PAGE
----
Category Archives: Hula Hoop Fitness

I Can’t Do It Alone – Cara Zara Hula Hoop Performance at Romare Bearden Park

Yours truly performing at Romare Bearden Park Saturday May 7th at 2pm. But I, Cara Zara, “Can’t Do It Alone.” You definitely won’t want to miss my final “act of desperation” for Romare Jazz Fest. Free fun for the family: magic, face painting, balloon artists, caricatures, and of course Hula-Hoops 🙂

Romare Fest Cara Zara

 

“We Got To Have Peace”

This post is dedicated to my children and children all around the world. “People please hear us (people please hear us), through our voice the world knows there’s no choice. We’re begging save the children. The little ones who just don’t understand. Give them a chance to breed their young and help purify the land.” Thank you Curtis Mayfield!

We got have peace
To keep the world alive
And war to cease.

We got to have joy,
True in our hearts
With strength we can’t destroy.

People please hear us (people please hear us)
Through our voice the world knows
There’s no choice.

We’re begging save the children
The little ones
Who just don’t understand

Give them a chance
To breed their young
And help purify the land

People please hear us (people please hear us)
Through our voice the world knows
There’s no choice.

And the people in the neighbourhood,
Who would if they only could,
Meet and shake the other’s hand,
Work together for the good of the land.

Give us all an equal chance,
It could be such a sweet romance.
And the soldiers who are dead and gone,
If only we could bring back one,

He’d say “We’ve got to have peace”
To keep the world alive
And war to cease

We got to have joy
Ture in our hearts
With strength we can’t destroy

People please hear us (people please hear us)
Through our voice the world knows
There’s no choice

And the people in the neighbourhood
Who would if they only could
Meet and shake the other’s hand
Work together for the good of the land

Give us all an equal chance
It could be such a sweet romance
And the soldiers who are dead and gone
If only we could bring back one

He’d say “We’ve got to have peace”
Aah – hah, we got to have peace
Let Let the world know it

Peace, peace, peace
Aah – hah, we got to have peace

People please hear us (people please hear us)
Through our voice the world knows
There’s no choice

Save the children

Save the children

Save the children

And the people in the neighbourhood
Who would if they only could
Meet and shake the other’s hand
Work together for the good of the land

Give us all an equal chance
It could be such a sweet romance
And the soldiers who are dead and gone
If only we could bring back one

He’d say “We’ve got to have peace”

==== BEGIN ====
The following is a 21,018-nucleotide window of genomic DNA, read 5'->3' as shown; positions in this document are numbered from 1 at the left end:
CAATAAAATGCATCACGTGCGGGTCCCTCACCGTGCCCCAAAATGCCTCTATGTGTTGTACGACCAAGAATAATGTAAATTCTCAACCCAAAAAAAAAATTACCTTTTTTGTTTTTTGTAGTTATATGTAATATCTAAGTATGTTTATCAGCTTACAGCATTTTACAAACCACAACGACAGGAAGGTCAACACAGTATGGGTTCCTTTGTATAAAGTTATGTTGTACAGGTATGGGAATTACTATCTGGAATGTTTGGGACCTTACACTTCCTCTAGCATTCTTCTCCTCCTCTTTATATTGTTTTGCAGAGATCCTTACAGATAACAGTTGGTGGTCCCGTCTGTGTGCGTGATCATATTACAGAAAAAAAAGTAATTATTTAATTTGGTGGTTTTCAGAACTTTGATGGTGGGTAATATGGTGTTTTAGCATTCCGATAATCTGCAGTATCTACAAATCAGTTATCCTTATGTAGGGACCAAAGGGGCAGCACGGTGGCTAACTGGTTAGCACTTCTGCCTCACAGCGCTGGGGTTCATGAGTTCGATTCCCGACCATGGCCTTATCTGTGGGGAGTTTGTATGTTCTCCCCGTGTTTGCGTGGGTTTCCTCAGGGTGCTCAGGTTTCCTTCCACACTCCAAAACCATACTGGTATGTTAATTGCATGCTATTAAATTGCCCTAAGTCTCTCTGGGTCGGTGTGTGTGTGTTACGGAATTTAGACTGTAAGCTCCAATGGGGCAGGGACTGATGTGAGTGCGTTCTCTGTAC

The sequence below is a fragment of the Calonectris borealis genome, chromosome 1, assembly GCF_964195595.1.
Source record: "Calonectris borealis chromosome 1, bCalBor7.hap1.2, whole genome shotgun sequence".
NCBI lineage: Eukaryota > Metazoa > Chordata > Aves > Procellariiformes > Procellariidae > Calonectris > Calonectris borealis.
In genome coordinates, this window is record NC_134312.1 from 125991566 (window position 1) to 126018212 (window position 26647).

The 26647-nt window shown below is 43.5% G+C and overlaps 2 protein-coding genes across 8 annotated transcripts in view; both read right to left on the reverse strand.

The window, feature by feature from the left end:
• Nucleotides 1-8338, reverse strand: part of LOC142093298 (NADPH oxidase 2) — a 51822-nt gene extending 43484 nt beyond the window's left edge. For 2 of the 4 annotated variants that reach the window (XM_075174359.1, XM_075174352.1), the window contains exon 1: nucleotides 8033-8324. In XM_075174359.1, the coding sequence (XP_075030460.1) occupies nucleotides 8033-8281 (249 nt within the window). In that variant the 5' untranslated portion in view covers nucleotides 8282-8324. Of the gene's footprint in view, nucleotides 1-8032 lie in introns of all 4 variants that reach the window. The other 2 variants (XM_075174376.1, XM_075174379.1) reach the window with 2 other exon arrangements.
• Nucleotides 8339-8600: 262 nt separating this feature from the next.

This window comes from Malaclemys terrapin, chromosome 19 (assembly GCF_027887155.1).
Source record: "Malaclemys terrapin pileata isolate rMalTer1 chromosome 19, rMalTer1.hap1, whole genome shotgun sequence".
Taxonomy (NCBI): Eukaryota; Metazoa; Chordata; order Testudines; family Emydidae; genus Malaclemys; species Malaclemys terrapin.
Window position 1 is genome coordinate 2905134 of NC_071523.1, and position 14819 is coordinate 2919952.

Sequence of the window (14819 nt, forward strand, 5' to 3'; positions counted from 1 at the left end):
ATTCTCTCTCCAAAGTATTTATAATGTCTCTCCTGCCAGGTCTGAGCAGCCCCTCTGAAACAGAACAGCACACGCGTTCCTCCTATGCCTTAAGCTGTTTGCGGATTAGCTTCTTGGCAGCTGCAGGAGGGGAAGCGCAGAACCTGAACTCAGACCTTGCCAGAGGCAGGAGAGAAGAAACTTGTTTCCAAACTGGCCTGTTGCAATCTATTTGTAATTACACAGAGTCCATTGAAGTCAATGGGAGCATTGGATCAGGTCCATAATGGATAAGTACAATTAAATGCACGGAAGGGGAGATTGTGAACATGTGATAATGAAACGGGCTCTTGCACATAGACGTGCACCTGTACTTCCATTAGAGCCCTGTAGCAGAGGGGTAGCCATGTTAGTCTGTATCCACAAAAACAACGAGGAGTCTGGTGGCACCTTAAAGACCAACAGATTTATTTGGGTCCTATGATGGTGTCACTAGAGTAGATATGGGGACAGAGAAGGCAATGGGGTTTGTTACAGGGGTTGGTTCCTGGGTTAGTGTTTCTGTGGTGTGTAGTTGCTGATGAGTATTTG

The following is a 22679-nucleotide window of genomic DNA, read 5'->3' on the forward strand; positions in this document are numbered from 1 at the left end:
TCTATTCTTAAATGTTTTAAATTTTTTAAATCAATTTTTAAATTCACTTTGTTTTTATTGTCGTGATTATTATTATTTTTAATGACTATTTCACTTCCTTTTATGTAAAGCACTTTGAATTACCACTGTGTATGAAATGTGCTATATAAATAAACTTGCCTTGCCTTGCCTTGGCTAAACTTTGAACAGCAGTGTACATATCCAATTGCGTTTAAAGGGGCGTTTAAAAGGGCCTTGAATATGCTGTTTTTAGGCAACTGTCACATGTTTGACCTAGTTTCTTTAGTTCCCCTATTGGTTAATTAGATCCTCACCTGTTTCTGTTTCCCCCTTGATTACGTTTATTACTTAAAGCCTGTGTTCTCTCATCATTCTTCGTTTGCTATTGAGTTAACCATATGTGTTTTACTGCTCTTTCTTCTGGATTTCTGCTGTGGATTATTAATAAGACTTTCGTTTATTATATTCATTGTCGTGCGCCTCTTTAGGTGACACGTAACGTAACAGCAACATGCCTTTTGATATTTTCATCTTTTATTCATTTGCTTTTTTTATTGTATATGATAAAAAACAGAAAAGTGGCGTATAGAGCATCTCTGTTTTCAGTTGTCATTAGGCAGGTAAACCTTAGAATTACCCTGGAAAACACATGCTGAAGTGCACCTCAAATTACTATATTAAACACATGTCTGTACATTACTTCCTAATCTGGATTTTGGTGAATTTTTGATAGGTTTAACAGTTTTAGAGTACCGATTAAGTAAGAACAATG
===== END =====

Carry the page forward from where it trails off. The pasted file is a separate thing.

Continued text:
Lo – rd, we got to have peace

Let the people say it

Peace peace peace
Aah – hah, we got to have peace

20 Girls in Their 20s Open Up About How They Were Bullied — And How They Overcame It

Girl-Bullying

For many of us, it’s the silence of being friendless and alone that causes us pain. That silence can be just as loud as a group of kids teasing you in the cafeteria. Getting attention for the wrong thing can be just as horrible as being left out. However you are bullied, actively or passively, you feel less than, like your existence doesn’t matter, like you should just roll over and die already. Some of us have the tendency to take it out on other people. Sports teams, sororities, and fraternities have traditions of hazing because “we’ve all been through it” and “it makes you stronger.” But that’s missing the point. My favorite life lesson: if someone is yelling at you, it’s because someone else is yelling at them. Don’t become another bully, be the hero who breaks the cycle. Once you stand up for yourself, it gets easier every time.

Visit Teen Vogue for 20 personal stories about bullying. (Post is an excerpt from Teen Vogue article) 20 Girls in Their 20s Open Up About How They Were Bullied — And How They Overcame It:  by 

 

Karma in Action

Simple and powerful video. May we all be kind to one another in 2016. Happy New Year! Cara Zara

How Childhood Trauma Could Be Mistaken for ADHD

Some experts say the normal effects of severe adversity may be misdiagnosed as ADHD. Inattentive, hyperactive, and impulsive behavior may mirror the effects of adversity, and many doctors don’t know how—or don’t have time—to tell the difference.

adhd-kids

When speaking to traumatized children inappropriately diagnosed with ADHD, Dr. Heather Forkey, a pediatrician at University of Massachusetts Memorial Medical Center, offers them a reassuring explanation of their behavior. The body’s stress system, she says, developed long ago in response to life-or-death threats like a predatory tiger. The part of the brain that controls impulses, for example, shuts off so that survival instincts can prevail.

“What does that look like when you put that kid in a classroom?” Forkey asks. “When people don’t understand there’s been a tiger in your life, it looks a lot like ADHD to them.”

Forkey’s goal is to remind doctors that inattentive and hyperactive behavior can be traced back to any number of conditions—just like chest pains don’t have the same origin in every patient. Ideally, the AAP will offer pediatricians recommendations for screening tools that efficiently gauge adversity in a child’s life. That practice, she says, should come before any diagnosis of ADHD.

While there are few recommendations now for clinicians, that will likely change in the coming years. The American Academy of Pediatrics is currently developing new guidance on ADHD that will include a section on assessing trauma in patients, though it won’t be completed until 2016.

Excerpt from: The Atlantic article – “How Childhood Trauma Could Be Mistaken for ADHD”

http://www.theatlantic.com/health/archive/2014/07/how-childhood-trauma-could-be-mistaken-for-adhd/373328/